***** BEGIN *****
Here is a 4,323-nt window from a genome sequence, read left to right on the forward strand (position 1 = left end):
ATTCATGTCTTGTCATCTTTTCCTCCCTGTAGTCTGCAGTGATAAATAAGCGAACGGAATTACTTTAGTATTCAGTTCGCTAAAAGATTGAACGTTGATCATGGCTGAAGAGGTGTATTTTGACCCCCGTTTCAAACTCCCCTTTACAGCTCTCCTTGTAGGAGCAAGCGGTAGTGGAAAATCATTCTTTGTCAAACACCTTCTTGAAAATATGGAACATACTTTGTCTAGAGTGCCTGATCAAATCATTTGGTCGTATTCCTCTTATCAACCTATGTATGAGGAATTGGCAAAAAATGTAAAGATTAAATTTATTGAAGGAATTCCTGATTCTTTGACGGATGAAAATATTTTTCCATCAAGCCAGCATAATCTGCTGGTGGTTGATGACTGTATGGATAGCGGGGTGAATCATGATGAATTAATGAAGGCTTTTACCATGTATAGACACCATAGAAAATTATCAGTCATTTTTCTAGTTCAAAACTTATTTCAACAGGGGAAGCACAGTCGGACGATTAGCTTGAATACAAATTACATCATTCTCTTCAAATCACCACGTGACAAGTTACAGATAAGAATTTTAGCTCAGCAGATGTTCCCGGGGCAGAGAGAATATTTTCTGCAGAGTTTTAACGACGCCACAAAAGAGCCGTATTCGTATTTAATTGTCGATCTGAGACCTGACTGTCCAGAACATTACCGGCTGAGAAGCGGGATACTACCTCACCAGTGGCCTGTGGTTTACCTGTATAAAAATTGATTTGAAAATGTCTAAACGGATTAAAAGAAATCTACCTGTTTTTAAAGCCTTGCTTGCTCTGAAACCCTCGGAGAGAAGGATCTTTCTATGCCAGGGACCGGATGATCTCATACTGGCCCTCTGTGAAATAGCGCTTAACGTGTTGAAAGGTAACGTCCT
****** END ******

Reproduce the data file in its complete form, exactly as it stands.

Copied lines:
Here is a 4,323-nt window from a genome sequence, read left to right on the forward strand (position 1 = left end):
ATTCATGTCTTGTCATCTTTTCCTCCCTGTAGTCTGCAGTGATAAATAAGCGAACGGAATTACTTTAGTATTCAGTTCGCTAAAAGATTGAACGTTGATCATGGCTGAAGAGGTGTATTTTGACCCCCGTTTCAAACTCCCCTTTACAGCTCTCCTTGTAGGAGCAAGCGGTAGTGGAAAATCATTCTTTGTCAAACACCTTCTTGAAAATATGGAACATACTTTGTCTAGAGTGCCTGATCAAATCATTTGGTCGTATTCCTCTTATCAACCTATGTATGAGGAATTGGCAAAAAATGTAAAGATTAAATTTATTGAAGGAATTCCTGATTCTTTGACGGATGAAAATATTTTTCCATCAAGCCAGCATAATCTGCTGGTGGTTGATGACTGTATGGATAGCGGGGTGAATCATGATGAATTAATGAAGGCTTTTACCATGTATAGACACCATAGAAAATTATCAGTCATTTTTCTAGTTCAAAACTTATTTCAACAGGGGAAGCACAGTCGGACGATTAGCTTGAATACAAATTACATCATTCTCTTCAAATCACCACGTGACAAGTTACAGATAAGAATTTTAGCTCAGCAGATGTTCCCGGGGCAGAGAGAATATTTTCTGCAGAGTTTTAACGACGCCACAAAAGAGCCGTATTCGTATTTAATTGTCGATCTGAGACCTGACTGTCCAGAACATTACCGGCTGAGAAGCGGGATACTACCTCACCAGTGGCCTGTGGTTTACCTGTATAAAAATTGATTTGAAAATGTCTAAACGGATTAAAAGAAATCTACCTGTTTTTAAAGCCTTGCTTGCTCTGAAACCCTCGGAGAGAAGGATCTTTCTATGCCAGGGACCGGATGATCTCATACTGGCCCTCTGTGAAATAGCGCTTAACGTGTTGAAAGGTAACGTCCT